Independent and dependent contributions of advanced maternal and paternal ages to autism risk

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Abstract

Reports on autism and parental age have yielded conflicting results on whether mothers, fathers, or both, contribute to increased risk. We analyzed restricted strata of parental age in a 10-year California birth cohort to determine the independent or dependent effect from each parent. Autism cases from California Department of Developmental Services records were linked to State birth files (1990-1999). Only singleton births with complete data on parental age and education were included (n = 4,947,935, cases = 12,159). In multivariate logistic regression models, advancing maternal age increased risk for autism monotonically regardless of the paternal age. Compared with mothers 25-29 years of age, the adjusted odds ratio (aOR) for mothers 401 years was 1.51 (95% CI: 1.35-1.70), or compared with mothers <25 years of age, aOR = 1.77 (95% CI, 1.56-2.00). In contrast, autism risk was associated with advancing paternal age primarily among mothers <30: aOR = 1.59 (95% CI, 1.37-1.85) comparing fathers 40+ vs. 25-29 years of age. However, among mothers >30, the aOR was 1.13 (95% CI, 1.01-1.27) for fathers 40+ vs. 25-29 years of age, almost identical to the aOR for fathers <25 years. Based on the first examination of heterogeneity in parental age effects, it appears that women's risk for delivering a child who develops autism increases throughout their reproductive years whereas father's age confers increased risk for autism when mothers are <30, but has little effect when mothers are past age 30. We also calculated that the recent trend towards delayed childbearing contributed approximately a 4.6% increase in autism diagnoses in California over the decade.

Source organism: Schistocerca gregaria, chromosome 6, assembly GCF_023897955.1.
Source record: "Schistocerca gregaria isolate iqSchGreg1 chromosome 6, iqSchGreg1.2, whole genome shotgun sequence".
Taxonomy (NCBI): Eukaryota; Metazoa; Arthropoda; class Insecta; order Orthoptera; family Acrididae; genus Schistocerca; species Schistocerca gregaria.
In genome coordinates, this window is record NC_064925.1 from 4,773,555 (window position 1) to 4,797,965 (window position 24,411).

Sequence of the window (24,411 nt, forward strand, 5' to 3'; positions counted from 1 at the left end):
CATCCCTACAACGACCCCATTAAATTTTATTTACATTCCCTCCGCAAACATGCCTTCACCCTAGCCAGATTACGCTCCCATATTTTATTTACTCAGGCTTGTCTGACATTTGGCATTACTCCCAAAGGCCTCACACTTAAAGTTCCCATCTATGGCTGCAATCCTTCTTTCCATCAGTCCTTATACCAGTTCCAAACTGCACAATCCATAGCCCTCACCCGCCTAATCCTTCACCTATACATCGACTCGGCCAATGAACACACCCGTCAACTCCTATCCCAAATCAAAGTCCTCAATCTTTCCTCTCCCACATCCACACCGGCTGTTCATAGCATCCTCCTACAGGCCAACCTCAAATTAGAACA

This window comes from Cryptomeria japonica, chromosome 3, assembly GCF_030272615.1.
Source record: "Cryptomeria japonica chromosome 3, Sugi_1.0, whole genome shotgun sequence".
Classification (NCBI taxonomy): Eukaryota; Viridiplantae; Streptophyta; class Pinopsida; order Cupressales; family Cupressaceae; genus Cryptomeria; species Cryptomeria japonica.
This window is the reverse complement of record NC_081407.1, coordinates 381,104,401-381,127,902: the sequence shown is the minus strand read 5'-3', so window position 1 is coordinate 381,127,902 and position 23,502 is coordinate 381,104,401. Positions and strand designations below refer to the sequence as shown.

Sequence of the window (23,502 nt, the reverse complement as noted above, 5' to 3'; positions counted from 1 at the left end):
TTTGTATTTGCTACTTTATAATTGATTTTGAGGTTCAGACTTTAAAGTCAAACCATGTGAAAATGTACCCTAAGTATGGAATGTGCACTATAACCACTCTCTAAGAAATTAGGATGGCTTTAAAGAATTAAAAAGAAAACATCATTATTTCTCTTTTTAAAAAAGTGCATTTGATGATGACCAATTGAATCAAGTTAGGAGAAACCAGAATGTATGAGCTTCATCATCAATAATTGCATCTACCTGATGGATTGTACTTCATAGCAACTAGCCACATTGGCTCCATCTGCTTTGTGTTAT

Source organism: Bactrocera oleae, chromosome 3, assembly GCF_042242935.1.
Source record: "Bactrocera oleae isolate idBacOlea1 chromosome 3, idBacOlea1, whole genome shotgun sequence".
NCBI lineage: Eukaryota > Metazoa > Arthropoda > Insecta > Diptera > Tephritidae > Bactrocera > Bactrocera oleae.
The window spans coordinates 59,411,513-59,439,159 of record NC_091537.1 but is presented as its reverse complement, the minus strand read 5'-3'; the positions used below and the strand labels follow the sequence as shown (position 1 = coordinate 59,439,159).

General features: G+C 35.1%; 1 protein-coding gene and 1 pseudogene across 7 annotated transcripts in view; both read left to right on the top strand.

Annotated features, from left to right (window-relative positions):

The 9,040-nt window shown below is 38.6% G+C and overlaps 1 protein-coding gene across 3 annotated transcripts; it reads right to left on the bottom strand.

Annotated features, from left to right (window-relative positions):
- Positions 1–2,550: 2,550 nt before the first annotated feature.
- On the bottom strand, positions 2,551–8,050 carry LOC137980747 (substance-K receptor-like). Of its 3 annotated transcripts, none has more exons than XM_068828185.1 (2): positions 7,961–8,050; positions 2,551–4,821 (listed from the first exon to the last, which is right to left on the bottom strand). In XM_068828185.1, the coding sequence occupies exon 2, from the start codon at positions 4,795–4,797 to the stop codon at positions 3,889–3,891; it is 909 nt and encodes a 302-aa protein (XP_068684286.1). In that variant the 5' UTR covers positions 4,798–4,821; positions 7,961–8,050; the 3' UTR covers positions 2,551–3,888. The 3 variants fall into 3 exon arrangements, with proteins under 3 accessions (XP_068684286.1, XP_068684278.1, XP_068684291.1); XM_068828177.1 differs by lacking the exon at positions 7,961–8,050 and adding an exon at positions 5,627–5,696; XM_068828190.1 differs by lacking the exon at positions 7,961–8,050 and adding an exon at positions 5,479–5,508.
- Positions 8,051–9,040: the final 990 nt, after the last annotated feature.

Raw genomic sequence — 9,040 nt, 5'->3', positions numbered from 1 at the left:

Original languageEnglish (US)
Pages (from-to)30-39
Number of pages10
JournalAutism Research
Volume3
Issue number1
DOIs
StatePublished - Feb 2010

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Keywords

  • Advanced maternal age
  • Advanced paternal age
  • Attributable risk
  • Autism
  • Effect measure modification
  • Interaction
  • Maternal age
  • Paternal age

ASJC Scopus subject areas

  • Neuroscience(all)
  • Clinical Neurology
  • Genetics(clinical)

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